This relates to the knowledge in Islam that Allah (SWT) does not burden a soul beyond what it can bear. This does not mean that no one is afflicted by trials, but rather that He grants trial enough to make one bend but not to break. Thus, Amalia Elisabeth was always certain that she would get what she pursued as long as it was the right thing.
She was not only iron strong in her faith, but also in her family. It was her responsibility to ensure her son would remain the heir of Hesse-Cassel, and therefore she had to fight her way through politics. Although two of her children passed away around that time, she did not let that create a distance between her and her goals. Instead, she always persevered. The stress in her life did affect her as she got more and more ill as her age progressed, however it did not prevent her from fighting for what she believed in.
In fact, it is through her children that she develops her iron will and it is her protective motherly instinct that kept her steadfast in her action, along with her feminine powers and ways. She used her femininity to her power and advantage by manipulating men to secure their loyalty to her. For example, she controlled her husband’s secret council by begging them for help. She exaggerated her desperate need of them in order to make them feel important, and secure their loyalty to a helpless, frightened woman. Even if she did ask for their advice, most often Amalia would end up following her own self and doing exactly what she wanted to do.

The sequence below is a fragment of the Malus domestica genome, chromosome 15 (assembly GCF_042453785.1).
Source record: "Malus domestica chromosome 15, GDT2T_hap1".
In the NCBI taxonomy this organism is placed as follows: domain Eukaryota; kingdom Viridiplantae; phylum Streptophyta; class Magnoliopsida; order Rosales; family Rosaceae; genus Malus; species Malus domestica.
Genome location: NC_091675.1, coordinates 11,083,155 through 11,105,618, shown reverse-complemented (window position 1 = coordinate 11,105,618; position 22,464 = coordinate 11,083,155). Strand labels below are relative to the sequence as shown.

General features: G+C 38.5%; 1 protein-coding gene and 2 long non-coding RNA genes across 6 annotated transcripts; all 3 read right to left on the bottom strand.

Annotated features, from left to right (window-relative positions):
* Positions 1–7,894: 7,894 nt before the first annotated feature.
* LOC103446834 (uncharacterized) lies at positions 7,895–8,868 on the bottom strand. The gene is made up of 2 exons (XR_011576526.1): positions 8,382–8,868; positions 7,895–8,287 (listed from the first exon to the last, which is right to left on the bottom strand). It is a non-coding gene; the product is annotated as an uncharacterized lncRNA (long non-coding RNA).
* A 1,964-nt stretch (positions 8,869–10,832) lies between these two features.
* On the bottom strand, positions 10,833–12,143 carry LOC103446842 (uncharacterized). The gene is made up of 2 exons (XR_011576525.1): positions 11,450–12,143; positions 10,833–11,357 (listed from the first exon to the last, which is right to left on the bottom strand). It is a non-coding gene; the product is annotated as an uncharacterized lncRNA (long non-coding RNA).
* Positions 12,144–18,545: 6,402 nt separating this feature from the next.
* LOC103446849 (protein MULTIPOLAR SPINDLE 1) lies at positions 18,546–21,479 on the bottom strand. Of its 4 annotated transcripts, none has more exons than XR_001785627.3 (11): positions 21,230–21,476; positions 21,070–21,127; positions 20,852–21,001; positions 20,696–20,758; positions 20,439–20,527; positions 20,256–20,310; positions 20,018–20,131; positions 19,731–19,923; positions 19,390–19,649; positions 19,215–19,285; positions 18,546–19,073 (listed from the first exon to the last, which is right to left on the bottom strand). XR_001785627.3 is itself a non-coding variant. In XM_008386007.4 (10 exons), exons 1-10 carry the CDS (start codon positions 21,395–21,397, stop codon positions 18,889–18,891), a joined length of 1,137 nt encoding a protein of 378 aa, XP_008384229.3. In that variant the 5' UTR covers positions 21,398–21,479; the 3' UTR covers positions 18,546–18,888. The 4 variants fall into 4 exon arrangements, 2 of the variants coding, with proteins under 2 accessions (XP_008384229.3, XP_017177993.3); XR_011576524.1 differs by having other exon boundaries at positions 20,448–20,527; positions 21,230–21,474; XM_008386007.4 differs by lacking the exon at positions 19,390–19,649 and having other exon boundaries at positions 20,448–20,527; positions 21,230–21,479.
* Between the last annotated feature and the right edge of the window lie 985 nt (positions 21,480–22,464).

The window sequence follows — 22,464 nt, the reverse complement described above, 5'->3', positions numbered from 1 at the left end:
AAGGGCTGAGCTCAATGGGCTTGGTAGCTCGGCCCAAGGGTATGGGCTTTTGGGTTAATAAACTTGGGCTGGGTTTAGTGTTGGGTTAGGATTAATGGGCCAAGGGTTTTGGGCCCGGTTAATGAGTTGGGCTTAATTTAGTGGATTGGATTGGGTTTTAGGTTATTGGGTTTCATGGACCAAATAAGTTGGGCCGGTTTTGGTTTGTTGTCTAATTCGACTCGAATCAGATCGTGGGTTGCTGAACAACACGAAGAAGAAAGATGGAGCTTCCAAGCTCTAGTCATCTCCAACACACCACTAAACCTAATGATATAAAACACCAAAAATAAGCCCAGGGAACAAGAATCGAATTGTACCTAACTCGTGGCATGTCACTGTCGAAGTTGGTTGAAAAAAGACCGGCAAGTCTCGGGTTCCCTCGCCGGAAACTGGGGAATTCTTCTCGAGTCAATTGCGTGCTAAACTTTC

The important element, however, is that Amalia Elisabeth trusted herself.
This trust in herself and in her instinct came from Amalia taking her time to reflect on everything and resulted in her tactic of delaying things. She did so precisely to buy herself enough time to figure out the right actions and steps to take. Foresight was her strength. She did this precisely to reflect on each situation. This is of high importance, since reflection is a quality of a woman that is in tune with her inner essential being and in turn allows her to reach her highest self. Furthermore, being in tune with herself aided Amalia to listen to her instinct. This relates to an innate way of being that can be found deep inside every woman. It is the search for compassion.
An example of this can be taken from Shaykh Dr. Abdelqadir’s writing in the talk of The Collaborative Couple. “The reality of the woman touching the petal of the flower; in seeing the light on the water; in hearing the song of the bird, is itself transcendent luminous being. And without it man cannot understand life. He will invent an atom bomb and not have any qualms. He will drop it and not another man will say a word. But if he was with that woman, she would say, “If you make this bomb, what will happen to the child in my womb.”
Amalia relates directly to this quote by her compassion being a motherly compassion for her children, for whom she would do anything. Furthermore, the meaning of this quote might imply that the feminine compassion can transcend a situation.
It could also suggest, that there was even more meaning in Amalia being a regent in these troubling times of the war, than what meets the eye. It can be speculated that the story would have ended very differently, was it not for her.